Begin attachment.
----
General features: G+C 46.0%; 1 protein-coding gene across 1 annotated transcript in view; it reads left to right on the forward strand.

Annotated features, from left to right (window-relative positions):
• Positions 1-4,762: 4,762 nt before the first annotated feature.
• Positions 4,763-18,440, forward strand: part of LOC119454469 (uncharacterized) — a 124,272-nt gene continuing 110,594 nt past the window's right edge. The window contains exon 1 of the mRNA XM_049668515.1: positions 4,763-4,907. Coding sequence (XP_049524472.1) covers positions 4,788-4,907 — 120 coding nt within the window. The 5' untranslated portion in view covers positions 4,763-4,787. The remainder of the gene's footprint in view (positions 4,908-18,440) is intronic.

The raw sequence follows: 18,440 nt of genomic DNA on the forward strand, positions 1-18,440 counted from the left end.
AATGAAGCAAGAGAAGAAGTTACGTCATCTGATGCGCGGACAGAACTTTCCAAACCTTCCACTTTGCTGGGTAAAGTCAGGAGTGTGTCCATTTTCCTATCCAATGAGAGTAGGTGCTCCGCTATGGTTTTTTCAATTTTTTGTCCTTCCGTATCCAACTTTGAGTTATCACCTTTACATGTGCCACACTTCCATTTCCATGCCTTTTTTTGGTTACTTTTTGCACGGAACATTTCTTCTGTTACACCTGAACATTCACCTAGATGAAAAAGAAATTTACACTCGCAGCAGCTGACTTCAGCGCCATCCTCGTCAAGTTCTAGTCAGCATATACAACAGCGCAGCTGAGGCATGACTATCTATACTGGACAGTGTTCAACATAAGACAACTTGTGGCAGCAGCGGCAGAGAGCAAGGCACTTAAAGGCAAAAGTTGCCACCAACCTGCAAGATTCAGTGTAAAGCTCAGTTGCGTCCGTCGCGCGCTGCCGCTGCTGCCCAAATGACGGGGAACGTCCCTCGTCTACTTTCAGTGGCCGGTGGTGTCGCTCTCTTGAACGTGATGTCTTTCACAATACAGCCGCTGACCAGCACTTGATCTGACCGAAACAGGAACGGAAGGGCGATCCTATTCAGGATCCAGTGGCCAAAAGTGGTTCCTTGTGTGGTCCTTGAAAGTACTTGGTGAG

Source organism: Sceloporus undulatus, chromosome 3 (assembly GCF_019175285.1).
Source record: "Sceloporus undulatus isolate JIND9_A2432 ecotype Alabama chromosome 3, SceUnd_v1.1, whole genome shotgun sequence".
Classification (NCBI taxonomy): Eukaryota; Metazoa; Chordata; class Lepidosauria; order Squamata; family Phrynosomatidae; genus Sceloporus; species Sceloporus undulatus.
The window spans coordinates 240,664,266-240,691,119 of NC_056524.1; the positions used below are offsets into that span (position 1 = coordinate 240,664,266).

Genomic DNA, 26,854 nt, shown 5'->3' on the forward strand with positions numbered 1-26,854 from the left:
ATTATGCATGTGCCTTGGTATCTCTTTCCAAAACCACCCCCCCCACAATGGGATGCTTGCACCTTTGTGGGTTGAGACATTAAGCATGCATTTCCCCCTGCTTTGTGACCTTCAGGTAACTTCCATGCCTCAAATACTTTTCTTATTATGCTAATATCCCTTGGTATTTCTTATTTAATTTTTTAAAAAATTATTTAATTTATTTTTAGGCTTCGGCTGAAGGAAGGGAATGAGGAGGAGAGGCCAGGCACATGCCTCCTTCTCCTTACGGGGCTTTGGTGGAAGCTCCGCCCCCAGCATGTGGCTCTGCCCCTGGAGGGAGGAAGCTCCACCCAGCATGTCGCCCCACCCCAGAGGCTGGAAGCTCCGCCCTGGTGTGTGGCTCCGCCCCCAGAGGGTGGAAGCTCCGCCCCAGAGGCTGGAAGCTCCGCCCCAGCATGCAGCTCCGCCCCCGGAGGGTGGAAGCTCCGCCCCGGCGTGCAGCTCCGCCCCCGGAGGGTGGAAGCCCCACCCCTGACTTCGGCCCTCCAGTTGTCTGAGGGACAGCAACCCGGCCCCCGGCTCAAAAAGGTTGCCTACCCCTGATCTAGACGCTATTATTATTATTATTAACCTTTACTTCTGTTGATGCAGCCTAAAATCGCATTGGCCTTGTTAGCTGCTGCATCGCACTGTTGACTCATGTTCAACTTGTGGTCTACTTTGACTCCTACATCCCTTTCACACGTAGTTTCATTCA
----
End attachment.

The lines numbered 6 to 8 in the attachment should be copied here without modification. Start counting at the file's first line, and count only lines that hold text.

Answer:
AATGAAGCAAGAGAAGAAGTTACGTCATCTGATGCGCGGACAGAACTTTCCAAACCTTCCACTTTGCTGGGTAAAGTCAGGAGTGTGTCCATTTTCCTATCCAATGAGAGTAGGTGCTCCGCTATGGTTTTTTCAATTTTTTGTCCTTCCGTATCCAACTTTGAGTTATCACCTTTACATGTGCCACACTTCCATTTCCATGCCTTTTTTTGGTTACTTTTTGCACGGAACATTTCTTCTGTTACACCTGAACATTCACCTAGATGAAAAAGAAATTTACACTCGCAGCAGCTGACTTCAGCGCCATCCTCGTCAAGTTCTAGTCAGCATATACAACAGCGCAGCTGAGGCATGACTATCTATACTGGACAGTGTTCAACATAAGACAACTTGTGGCAGCAGCGGCAGAGAGCAAGGCACTTAAAGGCAAAAGTTGCCACCAACCTGCAAGATTCAGTGTAAAGCTCAGTTGCGTCCGTCGCGCGCTGCCGCTGCTGCCCAAATGACGGGGAACGTCCCTCGTCTACTTTCAGTGGCCGGTGGTGTCGCTCTCTTGAACGTGATGTCTTTCACAATACAGCCGCTGACCAGCACTTGATCTGACCGAAACAGGAACGGAAGGGCGATCCTATTCAGGATCCAGTGGCCAAAAGTGGTTCCTTGTGTGGTCCTTGAAAGTACTTGGTGAG

Source organism: Sceloporus undulatus, chromosome 3 (assembly GCF_019175285.1).
Source record: "Sceloporus undulatus isolate JIND9_A2432 ecotype Alabama chromosome 3, SceUnd_v1.1, whole genome shotgun sequence".